The Aquarium-Muséum Universitaire de Liège is a museum and tourist attraction that has been open to the public since 1962, but whose first collections date back to the creation of the University in 1817.

Carte postale Institut de Zoologie

The roots

1817. William I of Orange (1772 - 1843) created the University of Liège. He imposed the establishment of animal collections and provided for a "Cabinet of Zoology and Comparative Anatomy of Animals". He personally donated almost 2,000 mollusc shells to the nascent collection.

1835. Jean-Théodore Lacordaire (1801-1871), professor of zoology, Rector of the University and renowned entomologist, enhanced the collections with specimens of birds, mammals, fish, etc.


Evolution and safeguarding

1888. Creation of the Zoological Institute by the illustrious scientist Édouard Van Beneden (1846-1910). He established the zoological collection there, maintaining, enriching and studying it. He developed scientific research in marine biology, oceanography, ichthyology, etc.

1914 et 1940. His successor, Désiré Damas (1877-1959), preserved and saved the zoological collections during the dark days of the two world wars. A professor in Bergen (Norway) and Director of the Norwegian Fisheries Department, he is regarded as the country's first oceanographer.



1947. Marcel Dubuisson (1903-1974), Professor of Zoology and Rector of the University, completely renovated the Zoological Institute. He reorganised the zoological collections into a vast 1,000 m2 museum. He greatly expanded research into marine biology, setting up laboratories and creating the Aquarium to keep alive the aquatic animals needed for research.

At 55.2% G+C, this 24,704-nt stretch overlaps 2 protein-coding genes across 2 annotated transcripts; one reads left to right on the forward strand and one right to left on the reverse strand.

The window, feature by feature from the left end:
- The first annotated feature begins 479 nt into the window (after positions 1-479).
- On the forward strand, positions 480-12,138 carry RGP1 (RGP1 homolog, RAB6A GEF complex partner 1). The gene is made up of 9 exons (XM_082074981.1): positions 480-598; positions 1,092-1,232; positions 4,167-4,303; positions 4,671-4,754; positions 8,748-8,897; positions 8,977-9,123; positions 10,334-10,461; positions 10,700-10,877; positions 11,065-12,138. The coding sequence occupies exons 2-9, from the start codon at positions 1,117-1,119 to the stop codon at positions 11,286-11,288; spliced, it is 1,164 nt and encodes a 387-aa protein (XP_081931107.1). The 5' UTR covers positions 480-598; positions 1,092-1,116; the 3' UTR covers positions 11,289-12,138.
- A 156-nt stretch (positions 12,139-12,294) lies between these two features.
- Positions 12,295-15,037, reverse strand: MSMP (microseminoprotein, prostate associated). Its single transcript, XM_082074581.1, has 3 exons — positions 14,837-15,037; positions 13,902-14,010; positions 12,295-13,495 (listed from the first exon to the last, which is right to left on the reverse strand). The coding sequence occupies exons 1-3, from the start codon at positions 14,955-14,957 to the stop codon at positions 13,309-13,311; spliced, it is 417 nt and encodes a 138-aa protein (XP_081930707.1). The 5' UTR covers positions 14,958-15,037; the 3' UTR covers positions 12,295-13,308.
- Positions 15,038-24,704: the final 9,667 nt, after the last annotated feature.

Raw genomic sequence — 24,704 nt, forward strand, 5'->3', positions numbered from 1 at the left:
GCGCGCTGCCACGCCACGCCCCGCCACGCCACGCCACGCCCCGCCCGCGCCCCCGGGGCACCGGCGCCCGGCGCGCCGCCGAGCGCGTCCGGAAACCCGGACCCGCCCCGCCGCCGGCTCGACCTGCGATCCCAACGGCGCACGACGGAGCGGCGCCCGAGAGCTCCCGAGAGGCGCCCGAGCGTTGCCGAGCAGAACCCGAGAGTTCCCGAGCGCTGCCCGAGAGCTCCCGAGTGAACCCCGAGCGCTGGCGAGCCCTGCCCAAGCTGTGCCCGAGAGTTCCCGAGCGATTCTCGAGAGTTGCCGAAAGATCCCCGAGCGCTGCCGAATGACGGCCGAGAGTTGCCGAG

1962. Inauguration of the Aquarium and Museum to the public on 12 November: "(...) The Museum and Aquarium will be remarkable teaching and research aids, but I feel that they should be open to the public and especially to schoolchildren (...)" (M. Dubuisson).



The dissemination of scientific culture has been at the heart of the Aquarium-Muséum's missions since its inauguration over 200 years ago for academics and since 1962 for the general public. The Aquarium-Muséum is the only site in Belgium dedicated to both the aquatic world and the heritage of the natural sciences.  

The Council of Museums considers the Aquarium-Muséum to be the flagship institution of the Wallonia-Brussels Federation in the field of natural science museology, welcoming almost 100,000 visitors every year. The institution is founded on its mission to manage the museum, provide a service to the public, support teaching and expertise, and disseminate scientific culture and knowledge. 

Animal biodiversity is the watchword of the Aquarium-Muséum's living and Naturalia collections. Our essential missions today are:

  • mediating the natural sciences,
  • illustrating what we teach,
  • conserving and preserving the collections (and the well-being of the animals in the Aquarium),
  • to inspire wonder and interest in nature,
  • to promote a better understanding of environmental challenges
  • guarantee the scientific rigour of the information provided to the public,
  • support scientific research.

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